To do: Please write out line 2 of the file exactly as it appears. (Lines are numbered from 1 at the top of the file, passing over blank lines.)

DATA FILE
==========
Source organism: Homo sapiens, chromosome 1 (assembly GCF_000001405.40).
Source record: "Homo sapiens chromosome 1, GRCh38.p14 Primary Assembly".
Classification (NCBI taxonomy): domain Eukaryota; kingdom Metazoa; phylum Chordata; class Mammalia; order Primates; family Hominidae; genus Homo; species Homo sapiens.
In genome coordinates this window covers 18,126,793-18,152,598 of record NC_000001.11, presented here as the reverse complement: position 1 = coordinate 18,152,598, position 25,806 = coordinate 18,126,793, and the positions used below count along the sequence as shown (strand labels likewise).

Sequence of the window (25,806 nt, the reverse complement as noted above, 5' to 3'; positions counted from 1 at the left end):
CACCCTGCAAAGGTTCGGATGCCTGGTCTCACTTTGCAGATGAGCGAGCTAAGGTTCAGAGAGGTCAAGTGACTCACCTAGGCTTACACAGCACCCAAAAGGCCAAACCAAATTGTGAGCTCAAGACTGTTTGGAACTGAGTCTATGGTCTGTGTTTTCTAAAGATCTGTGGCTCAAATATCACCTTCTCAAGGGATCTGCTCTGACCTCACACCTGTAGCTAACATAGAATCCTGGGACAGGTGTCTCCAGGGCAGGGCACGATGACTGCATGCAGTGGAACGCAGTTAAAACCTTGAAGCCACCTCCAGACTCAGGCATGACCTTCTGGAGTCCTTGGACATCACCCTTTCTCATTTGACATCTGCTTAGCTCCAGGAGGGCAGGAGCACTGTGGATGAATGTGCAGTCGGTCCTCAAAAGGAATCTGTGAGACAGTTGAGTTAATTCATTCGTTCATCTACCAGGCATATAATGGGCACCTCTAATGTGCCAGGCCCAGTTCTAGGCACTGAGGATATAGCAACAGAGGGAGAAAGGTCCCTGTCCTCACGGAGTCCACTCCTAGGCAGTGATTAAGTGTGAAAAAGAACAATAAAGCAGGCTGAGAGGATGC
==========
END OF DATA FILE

Source record: "Homo sapiens chromosome 1, GRCh38.p14 Primary Assembly".